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Coronal consonants are articulated with the flexible
front part of the tongue.
Only the coronal consonants can be divided into apical
(using the tongue tip), laminal
(using the tongue blade), domed
(with the tongue bunched up), or sub-apical
(with the tongue curled back), as well as a few rarer orientations,
because only the front of the tongue has such dexterity.
Coronals also have another dimension, grooved, that is used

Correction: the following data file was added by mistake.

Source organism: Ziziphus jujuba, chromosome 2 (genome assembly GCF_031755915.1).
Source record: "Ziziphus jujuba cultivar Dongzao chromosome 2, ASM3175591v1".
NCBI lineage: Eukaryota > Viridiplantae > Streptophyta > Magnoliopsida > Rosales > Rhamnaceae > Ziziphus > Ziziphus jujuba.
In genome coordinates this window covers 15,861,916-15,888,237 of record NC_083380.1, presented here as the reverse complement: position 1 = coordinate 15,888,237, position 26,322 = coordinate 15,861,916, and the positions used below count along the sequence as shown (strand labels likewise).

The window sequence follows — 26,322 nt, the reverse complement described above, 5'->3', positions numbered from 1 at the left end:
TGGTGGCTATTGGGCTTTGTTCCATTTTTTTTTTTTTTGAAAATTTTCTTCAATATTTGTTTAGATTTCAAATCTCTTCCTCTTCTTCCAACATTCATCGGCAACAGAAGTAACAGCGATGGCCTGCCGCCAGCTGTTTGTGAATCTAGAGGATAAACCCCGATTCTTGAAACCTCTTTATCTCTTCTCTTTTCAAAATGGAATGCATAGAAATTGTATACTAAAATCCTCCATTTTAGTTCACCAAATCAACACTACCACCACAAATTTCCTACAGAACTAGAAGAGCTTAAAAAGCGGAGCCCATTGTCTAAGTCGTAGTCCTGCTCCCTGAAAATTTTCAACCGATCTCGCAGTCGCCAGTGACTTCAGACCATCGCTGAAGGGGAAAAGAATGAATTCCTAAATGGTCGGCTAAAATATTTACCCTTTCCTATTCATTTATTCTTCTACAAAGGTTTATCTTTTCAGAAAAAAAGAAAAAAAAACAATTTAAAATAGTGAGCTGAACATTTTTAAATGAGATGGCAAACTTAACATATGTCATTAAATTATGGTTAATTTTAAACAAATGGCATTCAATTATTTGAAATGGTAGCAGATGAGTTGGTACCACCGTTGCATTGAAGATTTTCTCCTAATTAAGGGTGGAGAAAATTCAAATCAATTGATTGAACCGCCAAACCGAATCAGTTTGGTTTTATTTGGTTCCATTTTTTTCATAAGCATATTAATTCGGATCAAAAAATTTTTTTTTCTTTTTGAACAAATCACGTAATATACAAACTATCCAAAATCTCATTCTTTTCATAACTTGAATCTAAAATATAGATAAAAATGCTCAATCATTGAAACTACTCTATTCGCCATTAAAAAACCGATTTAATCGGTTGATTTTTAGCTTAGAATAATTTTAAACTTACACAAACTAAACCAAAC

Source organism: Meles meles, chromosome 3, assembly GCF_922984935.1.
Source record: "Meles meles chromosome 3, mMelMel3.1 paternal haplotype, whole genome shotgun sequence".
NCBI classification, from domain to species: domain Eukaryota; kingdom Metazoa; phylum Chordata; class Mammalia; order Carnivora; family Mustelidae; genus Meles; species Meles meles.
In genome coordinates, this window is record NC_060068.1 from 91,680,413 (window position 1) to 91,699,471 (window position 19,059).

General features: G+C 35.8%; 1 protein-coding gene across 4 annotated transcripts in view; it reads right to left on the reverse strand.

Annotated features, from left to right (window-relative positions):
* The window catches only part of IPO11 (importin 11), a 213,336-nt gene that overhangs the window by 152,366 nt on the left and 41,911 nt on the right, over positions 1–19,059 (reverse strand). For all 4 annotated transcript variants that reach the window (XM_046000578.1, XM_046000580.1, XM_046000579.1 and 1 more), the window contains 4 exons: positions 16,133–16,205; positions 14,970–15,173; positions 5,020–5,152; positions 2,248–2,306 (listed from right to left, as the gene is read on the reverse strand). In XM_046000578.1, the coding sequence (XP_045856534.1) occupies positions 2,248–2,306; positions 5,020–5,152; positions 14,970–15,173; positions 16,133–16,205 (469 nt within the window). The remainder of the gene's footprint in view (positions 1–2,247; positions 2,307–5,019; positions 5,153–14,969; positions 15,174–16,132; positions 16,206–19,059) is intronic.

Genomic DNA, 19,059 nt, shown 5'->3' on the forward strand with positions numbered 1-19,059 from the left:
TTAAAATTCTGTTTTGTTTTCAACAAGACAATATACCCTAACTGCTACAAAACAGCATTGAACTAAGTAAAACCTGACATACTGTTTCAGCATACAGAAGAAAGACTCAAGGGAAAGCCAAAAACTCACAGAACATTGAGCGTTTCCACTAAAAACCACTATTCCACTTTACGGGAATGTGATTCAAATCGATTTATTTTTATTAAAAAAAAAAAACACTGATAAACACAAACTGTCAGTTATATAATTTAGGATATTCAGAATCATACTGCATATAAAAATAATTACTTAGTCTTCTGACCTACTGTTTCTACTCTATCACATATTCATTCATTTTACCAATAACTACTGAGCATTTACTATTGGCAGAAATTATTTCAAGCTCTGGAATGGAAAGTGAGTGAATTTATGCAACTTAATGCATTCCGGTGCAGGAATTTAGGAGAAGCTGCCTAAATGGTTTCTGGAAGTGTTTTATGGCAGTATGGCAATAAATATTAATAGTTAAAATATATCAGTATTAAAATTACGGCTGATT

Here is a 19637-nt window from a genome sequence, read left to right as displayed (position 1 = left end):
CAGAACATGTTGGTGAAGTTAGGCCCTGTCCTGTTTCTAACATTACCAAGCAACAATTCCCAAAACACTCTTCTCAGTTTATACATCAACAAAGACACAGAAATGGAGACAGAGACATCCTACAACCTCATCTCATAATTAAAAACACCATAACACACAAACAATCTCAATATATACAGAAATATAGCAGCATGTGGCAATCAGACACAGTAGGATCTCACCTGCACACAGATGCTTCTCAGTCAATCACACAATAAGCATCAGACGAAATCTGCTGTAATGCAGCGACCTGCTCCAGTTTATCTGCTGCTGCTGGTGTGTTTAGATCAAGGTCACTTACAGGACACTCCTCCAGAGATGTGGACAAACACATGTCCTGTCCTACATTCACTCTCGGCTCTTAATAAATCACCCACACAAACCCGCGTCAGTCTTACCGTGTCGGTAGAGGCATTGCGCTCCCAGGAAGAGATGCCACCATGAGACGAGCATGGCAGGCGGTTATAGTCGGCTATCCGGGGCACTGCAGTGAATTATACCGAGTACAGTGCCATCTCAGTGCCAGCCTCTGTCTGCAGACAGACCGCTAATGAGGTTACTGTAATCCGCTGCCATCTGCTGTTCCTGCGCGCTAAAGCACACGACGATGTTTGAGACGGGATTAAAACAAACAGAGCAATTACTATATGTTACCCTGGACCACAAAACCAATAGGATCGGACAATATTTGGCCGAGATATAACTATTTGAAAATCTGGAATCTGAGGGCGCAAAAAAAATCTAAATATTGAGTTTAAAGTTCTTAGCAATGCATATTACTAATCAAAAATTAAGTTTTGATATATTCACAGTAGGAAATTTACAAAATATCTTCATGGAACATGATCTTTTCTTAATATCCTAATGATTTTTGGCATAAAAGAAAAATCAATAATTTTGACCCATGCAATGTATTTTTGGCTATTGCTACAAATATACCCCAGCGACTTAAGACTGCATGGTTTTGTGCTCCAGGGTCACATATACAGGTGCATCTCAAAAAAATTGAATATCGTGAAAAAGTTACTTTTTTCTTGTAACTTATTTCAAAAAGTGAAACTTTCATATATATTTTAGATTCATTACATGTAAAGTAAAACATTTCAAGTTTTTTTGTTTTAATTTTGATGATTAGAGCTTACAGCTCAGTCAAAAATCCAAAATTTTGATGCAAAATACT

to make sibilants
in combination with the orientations above.
Coronal places of articulation include the dental
consonants at the upper teeth,
consonants at the upper gum
ridge), the various postalveolar
consonants (domed palato-alveolar, laminal alveolo-palatal,
and apical retroflex) just behind that, and the true retroflex
consonants curled back against the hard palate.
(The list below is missing linguolabial, alveolo-palatal
and retroflex consonants)
Published - November 2008